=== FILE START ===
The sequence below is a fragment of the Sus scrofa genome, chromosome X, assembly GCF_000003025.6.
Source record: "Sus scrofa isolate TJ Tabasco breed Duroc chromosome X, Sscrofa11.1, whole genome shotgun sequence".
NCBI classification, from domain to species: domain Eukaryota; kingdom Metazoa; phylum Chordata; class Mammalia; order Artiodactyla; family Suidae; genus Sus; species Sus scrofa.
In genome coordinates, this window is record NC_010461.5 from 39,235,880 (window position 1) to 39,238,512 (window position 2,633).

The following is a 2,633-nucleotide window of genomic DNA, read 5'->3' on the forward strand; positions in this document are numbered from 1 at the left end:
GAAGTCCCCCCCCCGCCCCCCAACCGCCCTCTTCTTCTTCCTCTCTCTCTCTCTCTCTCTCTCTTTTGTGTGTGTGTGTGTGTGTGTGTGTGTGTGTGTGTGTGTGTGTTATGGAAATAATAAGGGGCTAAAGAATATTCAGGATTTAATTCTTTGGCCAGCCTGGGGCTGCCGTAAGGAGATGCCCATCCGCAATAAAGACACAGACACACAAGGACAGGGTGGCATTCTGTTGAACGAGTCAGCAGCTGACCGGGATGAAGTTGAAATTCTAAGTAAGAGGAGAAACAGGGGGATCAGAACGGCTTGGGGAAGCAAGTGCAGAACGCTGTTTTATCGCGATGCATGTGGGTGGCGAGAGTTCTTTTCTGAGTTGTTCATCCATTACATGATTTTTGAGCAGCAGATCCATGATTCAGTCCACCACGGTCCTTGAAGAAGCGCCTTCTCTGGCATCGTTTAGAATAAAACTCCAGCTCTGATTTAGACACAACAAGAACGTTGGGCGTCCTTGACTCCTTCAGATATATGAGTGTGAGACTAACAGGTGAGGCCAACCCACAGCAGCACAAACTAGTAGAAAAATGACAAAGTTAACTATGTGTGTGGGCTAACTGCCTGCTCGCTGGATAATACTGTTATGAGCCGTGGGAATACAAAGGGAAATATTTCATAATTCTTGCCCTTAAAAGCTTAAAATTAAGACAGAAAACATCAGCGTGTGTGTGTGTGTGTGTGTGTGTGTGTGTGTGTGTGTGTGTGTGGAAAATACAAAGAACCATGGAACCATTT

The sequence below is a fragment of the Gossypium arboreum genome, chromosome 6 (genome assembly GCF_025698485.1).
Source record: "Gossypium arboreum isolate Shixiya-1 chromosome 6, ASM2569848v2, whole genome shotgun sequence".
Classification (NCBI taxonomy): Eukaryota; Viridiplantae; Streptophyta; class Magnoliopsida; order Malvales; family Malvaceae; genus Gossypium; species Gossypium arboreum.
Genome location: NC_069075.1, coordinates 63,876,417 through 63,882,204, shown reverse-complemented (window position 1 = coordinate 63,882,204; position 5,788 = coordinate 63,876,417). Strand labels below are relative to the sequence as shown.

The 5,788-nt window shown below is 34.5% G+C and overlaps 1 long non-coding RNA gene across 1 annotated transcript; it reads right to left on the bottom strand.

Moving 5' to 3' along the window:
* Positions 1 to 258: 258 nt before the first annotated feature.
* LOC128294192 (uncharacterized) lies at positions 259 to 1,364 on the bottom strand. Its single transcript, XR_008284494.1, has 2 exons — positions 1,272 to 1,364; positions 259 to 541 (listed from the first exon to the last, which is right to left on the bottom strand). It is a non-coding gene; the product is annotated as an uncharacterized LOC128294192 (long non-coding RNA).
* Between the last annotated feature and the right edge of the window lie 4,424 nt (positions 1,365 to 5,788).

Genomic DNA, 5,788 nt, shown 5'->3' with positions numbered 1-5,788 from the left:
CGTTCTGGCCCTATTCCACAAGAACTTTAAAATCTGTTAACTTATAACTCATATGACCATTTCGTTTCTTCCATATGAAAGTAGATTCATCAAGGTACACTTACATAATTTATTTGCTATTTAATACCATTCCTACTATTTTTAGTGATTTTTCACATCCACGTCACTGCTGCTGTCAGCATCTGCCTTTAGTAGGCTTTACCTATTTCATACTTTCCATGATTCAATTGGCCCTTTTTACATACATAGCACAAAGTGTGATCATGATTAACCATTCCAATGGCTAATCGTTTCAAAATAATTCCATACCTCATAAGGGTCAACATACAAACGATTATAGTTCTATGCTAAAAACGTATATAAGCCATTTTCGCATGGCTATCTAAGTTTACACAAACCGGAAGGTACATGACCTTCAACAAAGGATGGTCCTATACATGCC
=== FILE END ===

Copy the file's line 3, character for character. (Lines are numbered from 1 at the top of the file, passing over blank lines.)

NCBI classification, from domain to species: domain Eukaryota; kingdom Metazoa; phylum Chordata; class Mammalia; order Artiodactyla; family Suidae; genus Sus; species Sus scrofa.